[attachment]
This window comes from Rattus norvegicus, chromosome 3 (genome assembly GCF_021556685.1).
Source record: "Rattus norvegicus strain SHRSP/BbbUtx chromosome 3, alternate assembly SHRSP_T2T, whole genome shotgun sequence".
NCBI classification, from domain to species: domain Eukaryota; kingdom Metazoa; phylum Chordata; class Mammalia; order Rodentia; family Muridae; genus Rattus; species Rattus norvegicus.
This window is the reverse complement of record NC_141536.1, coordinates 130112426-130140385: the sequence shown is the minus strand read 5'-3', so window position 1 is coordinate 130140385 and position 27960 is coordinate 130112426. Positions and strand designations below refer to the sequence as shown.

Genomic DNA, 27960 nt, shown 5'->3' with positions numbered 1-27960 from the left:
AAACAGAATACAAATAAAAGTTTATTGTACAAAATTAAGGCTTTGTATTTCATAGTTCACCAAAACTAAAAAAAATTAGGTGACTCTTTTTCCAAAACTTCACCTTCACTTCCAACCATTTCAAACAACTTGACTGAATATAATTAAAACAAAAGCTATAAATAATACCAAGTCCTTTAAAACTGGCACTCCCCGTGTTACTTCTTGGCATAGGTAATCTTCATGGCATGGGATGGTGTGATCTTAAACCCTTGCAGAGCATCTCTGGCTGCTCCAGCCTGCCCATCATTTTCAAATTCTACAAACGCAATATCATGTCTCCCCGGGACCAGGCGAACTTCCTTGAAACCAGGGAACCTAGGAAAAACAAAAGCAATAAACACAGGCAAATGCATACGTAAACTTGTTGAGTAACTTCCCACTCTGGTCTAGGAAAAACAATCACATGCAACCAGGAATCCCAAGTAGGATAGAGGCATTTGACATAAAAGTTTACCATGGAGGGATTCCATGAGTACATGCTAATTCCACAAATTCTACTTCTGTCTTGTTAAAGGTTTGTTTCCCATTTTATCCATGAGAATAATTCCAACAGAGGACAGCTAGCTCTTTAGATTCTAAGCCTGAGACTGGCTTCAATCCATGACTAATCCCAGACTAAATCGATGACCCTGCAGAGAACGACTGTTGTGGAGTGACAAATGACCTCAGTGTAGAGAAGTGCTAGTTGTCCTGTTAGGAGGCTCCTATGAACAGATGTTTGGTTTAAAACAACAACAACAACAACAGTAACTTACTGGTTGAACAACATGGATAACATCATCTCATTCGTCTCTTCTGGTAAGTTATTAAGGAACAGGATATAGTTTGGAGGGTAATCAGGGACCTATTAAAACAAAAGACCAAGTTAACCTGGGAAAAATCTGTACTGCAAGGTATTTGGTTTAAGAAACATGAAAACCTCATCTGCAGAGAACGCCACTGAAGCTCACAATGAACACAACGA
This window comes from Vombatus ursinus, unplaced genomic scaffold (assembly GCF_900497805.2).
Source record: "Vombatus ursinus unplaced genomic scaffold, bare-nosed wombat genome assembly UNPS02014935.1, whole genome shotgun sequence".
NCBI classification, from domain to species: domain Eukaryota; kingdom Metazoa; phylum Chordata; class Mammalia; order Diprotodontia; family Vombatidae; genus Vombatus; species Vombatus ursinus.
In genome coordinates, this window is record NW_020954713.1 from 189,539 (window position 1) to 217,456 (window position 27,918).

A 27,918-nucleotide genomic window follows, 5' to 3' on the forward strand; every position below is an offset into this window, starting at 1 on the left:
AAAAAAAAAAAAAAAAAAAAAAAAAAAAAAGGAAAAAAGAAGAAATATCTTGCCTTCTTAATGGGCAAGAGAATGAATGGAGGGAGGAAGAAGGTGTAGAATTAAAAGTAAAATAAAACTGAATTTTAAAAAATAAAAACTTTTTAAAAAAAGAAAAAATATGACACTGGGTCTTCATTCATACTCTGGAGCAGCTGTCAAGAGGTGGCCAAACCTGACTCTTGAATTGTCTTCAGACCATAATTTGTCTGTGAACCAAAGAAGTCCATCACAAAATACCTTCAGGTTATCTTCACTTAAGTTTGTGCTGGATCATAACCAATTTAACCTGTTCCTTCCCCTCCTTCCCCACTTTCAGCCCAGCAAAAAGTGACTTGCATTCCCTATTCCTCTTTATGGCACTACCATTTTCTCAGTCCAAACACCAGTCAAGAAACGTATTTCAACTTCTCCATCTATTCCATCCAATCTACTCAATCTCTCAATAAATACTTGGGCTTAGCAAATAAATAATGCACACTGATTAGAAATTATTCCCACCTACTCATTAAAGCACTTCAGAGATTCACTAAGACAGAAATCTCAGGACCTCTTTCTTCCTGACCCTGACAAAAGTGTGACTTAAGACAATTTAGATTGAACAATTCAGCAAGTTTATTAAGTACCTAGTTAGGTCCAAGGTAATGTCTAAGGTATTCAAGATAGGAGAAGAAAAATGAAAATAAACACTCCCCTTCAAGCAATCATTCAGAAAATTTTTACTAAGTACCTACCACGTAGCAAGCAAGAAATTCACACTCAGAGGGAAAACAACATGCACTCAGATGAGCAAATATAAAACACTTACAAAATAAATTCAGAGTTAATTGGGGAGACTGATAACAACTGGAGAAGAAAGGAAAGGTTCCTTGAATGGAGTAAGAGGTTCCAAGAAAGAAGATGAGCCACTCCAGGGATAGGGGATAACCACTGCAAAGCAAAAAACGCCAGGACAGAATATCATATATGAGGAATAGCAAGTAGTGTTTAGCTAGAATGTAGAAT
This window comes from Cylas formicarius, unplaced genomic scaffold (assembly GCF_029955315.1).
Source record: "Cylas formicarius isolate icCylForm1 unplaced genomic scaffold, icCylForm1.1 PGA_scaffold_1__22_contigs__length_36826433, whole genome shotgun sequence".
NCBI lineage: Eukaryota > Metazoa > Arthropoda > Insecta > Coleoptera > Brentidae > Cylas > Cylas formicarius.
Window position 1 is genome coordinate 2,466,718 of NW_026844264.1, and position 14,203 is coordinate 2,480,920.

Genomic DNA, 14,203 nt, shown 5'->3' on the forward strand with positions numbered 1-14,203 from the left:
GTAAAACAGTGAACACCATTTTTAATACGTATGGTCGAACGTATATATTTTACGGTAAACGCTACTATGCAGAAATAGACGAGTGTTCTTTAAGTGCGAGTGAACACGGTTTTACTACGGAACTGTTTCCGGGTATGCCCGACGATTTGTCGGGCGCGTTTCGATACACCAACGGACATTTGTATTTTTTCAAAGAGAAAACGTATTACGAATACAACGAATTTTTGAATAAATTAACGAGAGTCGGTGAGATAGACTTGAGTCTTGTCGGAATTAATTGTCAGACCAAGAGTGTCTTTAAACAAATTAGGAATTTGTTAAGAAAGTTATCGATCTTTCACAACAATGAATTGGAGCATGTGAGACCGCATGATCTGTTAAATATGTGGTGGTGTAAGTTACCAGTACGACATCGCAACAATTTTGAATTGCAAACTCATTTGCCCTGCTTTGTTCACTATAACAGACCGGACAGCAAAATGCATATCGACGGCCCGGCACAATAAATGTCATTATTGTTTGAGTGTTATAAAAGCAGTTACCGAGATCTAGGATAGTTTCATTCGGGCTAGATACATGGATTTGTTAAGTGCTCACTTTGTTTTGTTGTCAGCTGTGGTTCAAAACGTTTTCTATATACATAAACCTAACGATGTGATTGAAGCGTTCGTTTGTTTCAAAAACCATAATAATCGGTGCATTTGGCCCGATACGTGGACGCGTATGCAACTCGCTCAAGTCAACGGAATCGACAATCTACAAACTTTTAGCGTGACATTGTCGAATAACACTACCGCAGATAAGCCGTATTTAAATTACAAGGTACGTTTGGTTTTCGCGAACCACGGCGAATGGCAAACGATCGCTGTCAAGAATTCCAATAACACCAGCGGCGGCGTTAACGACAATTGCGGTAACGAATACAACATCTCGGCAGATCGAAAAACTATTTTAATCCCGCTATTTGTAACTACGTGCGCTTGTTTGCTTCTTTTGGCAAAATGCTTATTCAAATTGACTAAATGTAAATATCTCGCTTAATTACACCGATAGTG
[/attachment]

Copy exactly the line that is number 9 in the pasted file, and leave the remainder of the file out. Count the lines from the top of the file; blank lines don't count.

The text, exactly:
NCBI classification, from domain to species: domain Eukaryota; kingdom Metazoa; phylum Chordata; class Mammalia; order Diprotodontia; family Vombatidae; genus Vombatus; species Vombatus ursinus.